Morning Edition

HD 1: Weekdays from 4AM-9AM

Every weekday for over three decades, NPR's Morning Edition has taken listeners around the country and the world with two hours of multi-faceted stories and commentaries that inform, challenge and occasionally amuse. Morning Edition is the most listened-to news radio program in the country.

A bi-coastal, 24-hour news operation, Morning Edition is hosted by NPR's Steve Inskeep and David Greene in Washington, D.C., and Renee Montagne at NPR West in Culver City, CA. These hosts often get out from behind the anchor desk and travel around the world to report on the news firsthand.

LOCAL PROGRAMMING SEGMENTS

  • 6:04 am - local news
  • 6:18 am - local weather
  • 6:20 am - local news
  • 6:30 am - local weather / WSIU Almanac
  • 6:44 am - local news
  • 7:04 am - local news
  • 7:18 am - local weather
  • 7:20 am - local news
  • 7:31 am  - local weather / WSIU Almanac
  • 7:44 am - local news / feature
  • 8:04 am - local news
  • 8:18 am - local weather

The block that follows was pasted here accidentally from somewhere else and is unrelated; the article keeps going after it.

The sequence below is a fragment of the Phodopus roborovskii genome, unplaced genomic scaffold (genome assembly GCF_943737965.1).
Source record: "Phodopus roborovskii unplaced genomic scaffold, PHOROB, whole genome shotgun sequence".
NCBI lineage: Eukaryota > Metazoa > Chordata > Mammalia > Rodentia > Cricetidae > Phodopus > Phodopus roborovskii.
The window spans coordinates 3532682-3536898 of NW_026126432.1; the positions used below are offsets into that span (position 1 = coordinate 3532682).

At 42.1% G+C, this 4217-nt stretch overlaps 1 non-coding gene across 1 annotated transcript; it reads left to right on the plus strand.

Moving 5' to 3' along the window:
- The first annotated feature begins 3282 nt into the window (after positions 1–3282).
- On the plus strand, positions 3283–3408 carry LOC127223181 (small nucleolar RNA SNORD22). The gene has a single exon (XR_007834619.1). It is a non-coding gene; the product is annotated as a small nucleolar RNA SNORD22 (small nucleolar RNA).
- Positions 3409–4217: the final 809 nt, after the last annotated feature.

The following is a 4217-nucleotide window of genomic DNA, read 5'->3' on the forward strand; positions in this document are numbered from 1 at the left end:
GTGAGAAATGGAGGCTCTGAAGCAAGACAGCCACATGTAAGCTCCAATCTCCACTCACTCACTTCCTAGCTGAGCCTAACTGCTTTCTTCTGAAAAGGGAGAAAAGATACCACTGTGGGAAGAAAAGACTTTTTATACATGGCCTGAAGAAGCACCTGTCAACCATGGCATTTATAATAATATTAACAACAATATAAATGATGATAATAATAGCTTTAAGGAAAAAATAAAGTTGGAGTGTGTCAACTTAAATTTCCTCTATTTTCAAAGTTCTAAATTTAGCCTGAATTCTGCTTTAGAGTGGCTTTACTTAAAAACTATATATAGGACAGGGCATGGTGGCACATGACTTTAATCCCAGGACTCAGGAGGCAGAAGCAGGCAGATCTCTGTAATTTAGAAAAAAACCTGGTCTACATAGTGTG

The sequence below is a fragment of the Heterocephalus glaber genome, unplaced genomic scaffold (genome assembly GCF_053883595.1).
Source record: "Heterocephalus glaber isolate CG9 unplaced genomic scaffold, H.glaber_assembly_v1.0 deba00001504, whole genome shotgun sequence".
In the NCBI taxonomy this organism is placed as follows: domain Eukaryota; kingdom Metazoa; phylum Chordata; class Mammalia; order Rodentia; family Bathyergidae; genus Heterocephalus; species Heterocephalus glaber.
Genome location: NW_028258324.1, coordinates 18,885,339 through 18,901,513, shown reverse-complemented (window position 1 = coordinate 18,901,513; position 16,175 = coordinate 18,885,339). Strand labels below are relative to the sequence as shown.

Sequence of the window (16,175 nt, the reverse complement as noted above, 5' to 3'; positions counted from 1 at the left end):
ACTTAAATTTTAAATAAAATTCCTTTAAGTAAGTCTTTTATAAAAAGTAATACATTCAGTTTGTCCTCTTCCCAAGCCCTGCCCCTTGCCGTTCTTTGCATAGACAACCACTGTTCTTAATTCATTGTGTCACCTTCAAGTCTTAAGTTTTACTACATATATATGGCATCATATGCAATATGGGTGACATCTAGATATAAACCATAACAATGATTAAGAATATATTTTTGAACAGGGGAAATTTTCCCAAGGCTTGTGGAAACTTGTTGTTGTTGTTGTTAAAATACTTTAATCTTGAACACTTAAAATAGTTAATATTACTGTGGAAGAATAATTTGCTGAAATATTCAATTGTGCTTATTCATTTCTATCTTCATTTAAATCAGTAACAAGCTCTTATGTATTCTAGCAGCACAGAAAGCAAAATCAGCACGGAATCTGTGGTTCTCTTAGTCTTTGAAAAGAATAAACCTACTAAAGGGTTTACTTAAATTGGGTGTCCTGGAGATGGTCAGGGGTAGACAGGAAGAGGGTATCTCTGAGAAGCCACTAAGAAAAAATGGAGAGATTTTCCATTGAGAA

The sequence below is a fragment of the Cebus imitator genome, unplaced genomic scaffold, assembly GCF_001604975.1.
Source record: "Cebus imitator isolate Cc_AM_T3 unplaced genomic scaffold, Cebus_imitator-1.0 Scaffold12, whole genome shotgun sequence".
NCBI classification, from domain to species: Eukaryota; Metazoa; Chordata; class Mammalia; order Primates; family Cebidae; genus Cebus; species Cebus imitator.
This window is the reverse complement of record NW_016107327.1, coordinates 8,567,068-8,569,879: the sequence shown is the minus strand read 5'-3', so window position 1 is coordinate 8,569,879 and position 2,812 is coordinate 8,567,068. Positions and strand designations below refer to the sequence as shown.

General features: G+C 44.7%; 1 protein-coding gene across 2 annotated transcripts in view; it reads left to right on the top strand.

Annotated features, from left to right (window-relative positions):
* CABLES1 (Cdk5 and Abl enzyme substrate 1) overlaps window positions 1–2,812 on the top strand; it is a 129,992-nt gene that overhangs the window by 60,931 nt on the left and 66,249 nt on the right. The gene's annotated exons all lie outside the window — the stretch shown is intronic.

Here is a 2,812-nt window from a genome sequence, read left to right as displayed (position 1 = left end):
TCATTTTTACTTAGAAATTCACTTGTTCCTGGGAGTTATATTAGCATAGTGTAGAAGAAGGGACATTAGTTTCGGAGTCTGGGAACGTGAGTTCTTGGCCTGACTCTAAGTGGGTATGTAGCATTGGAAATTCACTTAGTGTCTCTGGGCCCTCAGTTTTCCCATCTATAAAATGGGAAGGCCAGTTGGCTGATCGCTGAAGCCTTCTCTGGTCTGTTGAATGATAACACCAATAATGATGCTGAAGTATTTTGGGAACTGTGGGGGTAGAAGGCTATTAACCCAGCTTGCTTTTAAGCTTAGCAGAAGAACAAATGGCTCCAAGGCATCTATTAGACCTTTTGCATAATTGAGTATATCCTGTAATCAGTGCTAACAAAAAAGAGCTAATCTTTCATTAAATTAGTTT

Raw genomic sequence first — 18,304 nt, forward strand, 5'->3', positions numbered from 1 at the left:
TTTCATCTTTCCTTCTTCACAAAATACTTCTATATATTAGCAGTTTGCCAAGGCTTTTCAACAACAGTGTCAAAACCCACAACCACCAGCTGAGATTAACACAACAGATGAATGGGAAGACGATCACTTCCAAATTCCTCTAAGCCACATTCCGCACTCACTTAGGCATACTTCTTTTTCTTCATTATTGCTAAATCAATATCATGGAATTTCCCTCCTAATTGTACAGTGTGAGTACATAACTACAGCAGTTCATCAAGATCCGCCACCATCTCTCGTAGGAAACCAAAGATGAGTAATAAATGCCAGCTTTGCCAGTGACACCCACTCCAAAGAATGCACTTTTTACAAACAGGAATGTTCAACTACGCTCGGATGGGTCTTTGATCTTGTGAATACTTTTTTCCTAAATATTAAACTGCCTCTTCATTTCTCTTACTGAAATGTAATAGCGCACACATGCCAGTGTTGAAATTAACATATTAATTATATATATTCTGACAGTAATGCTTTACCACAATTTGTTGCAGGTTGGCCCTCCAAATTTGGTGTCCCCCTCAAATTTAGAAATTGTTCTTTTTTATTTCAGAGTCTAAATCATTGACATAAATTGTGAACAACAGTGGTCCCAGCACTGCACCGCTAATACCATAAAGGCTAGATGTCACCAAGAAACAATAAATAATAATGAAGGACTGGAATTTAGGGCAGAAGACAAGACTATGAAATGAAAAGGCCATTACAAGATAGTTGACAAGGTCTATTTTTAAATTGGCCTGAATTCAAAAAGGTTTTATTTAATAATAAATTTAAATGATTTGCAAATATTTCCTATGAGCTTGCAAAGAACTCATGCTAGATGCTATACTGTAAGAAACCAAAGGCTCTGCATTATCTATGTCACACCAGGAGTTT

• 8:20 am - local news
  • 8:30 am - local weather / WSIU Almanac
  • 8:44 am - local news / feature

HD 1: Weekdays from 4AM-9AM

Copyright 2018 NPR. To see more, visit http://www.npr.org/.

STEVE INSKEEP, HOST:

WSIU Radio's Jennifer Fuller interviews SIUC Chancellor Rita Cheng about ongoing contract negotiations, as the faculty strike continues for a seventh day.

Later, Fuller also interviews SIUC FA Spokesman Dave Johnson about the outstanding issues in contract negotiations, as the faculty strike enters its seventh day.

It was one year ago that the Tea Party movement helped Republicans take control of the U.S. House of Representatives. With the presidential election a year away, the movement finds itself searching for ways to have the same kind of impact this time around.

The Tea Party celebrated on election night last year with candidates like Rand Paul, who captured a Senate seat in Kentucky.

"Tonight there's a Tea Party tidal wave, and we're sending a message to them," Paul said in his victory speech.

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